Think of them as the 'TALIBAND'

AFGHANISTAN – Kabul Dreams, as the band is named, is paving the way for a modest but growing local rock scene. “We want to show the world that Afghanistan has rock music, not only suicide bombings or attacks.”

Less than a decade ago, when the Taliban ruled Afghanistan, a concert like this would have landed them in jail. Under Taliban rule, playing musical instruments was banned. Singing was allowed, but only songs praising Allah or the Taliban.

Guitars strapped to their backs, three trim Afghan youths flash rock star smiles at armed guards who wave them through the steel doors of a private club. High walls and barbed wire protect the neatly trimmed garden inside from Kabul’s troubled streets. It’s here that the young trio, Afghanistan’s first indie rock band, is launching its debut album.

While the lyrics resonate with an Afghan youth weary of suicide bombings and Taliban attacks, running away is the last thing on the band’s mind.The trio returned to Afghanistan after temporary exile in Iran, Uzbekistan and Pakistan during Taliban rule.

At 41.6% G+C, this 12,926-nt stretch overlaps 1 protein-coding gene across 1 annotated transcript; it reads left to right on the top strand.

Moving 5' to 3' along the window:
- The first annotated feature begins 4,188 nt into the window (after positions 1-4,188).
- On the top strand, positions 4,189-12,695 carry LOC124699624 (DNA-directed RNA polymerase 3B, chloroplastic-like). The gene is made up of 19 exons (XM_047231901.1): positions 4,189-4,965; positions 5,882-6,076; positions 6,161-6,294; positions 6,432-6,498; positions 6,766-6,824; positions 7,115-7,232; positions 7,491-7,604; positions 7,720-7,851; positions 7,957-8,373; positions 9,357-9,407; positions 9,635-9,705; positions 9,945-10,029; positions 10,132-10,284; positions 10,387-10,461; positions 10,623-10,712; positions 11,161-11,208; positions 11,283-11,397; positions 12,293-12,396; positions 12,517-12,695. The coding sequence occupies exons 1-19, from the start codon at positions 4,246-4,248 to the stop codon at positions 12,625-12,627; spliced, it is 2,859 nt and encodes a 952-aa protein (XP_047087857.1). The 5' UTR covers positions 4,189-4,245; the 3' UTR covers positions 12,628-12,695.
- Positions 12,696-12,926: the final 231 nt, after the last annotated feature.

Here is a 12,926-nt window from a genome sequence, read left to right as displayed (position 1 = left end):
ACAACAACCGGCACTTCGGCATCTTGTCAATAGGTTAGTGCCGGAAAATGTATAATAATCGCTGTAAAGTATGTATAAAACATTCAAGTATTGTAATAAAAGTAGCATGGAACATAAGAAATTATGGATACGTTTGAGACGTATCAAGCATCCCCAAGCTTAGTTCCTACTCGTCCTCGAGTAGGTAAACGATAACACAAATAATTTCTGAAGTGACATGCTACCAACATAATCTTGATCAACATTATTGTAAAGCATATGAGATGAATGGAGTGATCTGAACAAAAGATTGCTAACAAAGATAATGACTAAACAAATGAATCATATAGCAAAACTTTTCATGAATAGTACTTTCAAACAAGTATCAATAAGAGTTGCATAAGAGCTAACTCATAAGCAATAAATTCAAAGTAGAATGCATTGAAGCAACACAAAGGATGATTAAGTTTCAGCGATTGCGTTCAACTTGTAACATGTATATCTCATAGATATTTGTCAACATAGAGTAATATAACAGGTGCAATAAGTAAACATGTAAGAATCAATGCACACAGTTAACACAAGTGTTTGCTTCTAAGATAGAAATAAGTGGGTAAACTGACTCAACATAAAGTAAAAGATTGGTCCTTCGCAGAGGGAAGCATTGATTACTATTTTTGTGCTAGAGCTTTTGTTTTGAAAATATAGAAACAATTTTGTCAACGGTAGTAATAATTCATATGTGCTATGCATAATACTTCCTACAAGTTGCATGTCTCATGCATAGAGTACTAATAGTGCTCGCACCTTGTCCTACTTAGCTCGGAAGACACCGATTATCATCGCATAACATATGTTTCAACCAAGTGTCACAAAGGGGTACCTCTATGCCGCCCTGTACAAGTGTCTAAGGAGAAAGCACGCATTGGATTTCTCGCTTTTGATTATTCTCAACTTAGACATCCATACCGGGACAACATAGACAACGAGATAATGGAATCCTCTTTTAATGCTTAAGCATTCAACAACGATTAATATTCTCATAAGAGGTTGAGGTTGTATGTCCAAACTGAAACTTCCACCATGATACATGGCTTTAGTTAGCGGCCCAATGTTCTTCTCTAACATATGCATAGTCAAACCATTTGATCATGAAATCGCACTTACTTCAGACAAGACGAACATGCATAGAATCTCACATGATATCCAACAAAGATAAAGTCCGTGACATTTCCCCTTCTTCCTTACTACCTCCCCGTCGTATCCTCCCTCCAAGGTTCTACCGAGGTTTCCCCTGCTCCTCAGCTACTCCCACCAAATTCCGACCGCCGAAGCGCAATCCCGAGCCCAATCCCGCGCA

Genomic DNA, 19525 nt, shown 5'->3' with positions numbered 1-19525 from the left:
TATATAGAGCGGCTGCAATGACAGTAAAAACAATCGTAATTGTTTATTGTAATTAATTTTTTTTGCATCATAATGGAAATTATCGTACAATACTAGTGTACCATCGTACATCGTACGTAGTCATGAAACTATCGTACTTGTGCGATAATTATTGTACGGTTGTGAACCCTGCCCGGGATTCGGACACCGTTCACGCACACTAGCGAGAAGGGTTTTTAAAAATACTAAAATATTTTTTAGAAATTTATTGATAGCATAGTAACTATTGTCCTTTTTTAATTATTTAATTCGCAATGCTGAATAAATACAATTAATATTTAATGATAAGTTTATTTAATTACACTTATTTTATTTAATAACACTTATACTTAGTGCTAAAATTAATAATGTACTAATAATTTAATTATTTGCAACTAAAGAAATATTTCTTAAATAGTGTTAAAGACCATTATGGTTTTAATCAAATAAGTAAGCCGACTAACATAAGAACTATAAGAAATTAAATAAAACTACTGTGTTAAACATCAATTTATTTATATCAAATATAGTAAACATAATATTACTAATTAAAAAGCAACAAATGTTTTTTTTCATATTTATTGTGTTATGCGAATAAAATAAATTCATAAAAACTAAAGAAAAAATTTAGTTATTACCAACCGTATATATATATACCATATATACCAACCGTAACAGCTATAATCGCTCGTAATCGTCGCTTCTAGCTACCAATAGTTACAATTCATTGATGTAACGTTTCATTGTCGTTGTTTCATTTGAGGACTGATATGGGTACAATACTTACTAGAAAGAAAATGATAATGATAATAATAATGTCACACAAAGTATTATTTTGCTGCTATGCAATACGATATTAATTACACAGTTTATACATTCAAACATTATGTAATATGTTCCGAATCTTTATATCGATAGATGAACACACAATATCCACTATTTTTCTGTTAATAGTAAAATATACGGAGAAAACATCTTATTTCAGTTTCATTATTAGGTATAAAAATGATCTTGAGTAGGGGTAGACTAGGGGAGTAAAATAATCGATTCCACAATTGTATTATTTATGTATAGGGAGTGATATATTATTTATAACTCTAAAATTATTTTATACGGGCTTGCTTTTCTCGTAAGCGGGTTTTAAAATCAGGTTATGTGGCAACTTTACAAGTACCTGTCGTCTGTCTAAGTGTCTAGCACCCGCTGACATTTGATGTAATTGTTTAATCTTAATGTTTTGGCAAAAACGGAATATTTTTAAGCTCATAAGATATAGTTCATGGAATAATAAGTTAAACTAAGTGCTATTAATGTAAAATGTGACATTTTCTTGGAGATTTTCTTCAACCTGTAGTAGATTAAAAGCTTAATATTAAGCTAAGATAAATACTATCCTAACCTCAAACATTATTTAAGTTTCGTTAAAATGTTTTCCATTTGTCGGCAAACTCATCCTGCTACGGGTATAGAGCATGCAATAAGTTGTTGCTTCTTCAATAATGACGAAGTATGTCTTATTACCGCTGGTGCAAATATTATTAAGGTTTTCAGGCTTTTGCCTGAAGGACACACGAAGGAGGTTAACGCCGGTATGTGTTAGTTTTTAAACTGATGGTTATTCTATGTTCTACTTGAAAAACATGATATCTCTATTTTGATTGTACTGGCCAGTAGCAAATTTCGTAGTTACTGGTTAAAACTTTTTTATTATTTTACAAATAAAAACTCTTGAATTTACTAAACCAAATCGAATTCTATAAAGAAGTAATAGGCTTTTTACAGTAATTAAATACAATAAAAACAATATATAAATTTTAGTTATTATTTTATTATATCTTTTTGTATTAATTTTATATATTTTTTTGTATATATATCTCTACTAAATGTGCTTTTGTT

‘Young people in Afghanistan like rock music a lot, and we’re providing them with something from their own country,’ bass player Siddique Ahmed says. The band rouses the crowd with another popular number, ‘Crack in the Radio,’ based on a girl who works in a Kabul rock radio station. It’s a song subject that would have been unthinkable under the Taliban.

With Taliban insurgents still holding sway in parts of the country, Kabul Dreams has had to cancel several performances because of security threats. The group sings in English, limiting its appeal at home, but the band says its choice of language will help spread its message to an international audience. In January, the group played at a regional music festival in New Delhi.

The band doesn’t perform widely, fearful of threats from religious conservatives. ‘We don’t want to be called Satanists,’ Saifulla says.

Rock music has made inroads since the fall of the Taliban. A smattering of music shops sell pirated CDs of Nirvana, Pearl Jam and other bands. Indian and Pakistani groups also are popular among the youth. UK DAILY MAIL